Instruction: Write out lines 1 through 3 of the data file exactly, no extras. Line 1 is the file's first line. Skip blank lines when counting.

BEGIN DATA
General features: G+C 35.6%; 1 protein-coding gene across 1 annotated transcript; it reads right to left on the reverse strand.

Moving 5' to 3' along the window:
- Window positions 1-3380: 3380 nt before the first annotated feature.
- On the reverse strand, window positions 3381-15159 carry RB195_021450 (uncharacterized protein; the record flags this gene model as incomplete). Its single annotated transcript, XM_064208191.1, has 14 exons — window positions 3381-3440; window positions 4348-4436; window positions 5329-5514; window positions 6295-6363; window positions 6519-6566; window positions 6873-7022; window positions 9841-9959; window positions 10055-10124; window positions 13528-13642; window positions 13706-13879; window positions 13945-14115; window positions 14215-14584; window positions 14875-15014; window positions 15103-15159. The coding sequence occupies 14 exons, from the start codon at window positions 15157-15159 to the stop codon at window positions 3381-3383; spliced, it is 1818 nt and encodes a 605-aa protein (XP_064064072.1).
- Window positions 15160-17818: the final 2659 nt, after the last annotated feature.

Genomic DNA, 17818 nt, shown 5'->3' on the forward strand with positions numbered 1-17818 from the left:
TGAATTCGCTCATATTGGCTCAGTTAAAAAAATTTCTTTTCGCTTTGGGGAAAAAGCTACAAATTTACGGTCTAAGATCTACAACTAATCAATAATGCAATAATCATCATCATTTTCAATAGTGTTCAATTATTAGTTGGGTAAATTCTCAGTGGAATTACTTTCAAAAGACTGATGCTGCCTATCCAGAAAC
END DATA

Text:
General features: G+C 35.6%; 1 protein-coding gene across 1 annotated transcript; it reads right to left on the reverse strand.

Moving 5' to 3' along the window:
- Window positions 1-3380: 3380 nt before the first annotated feature.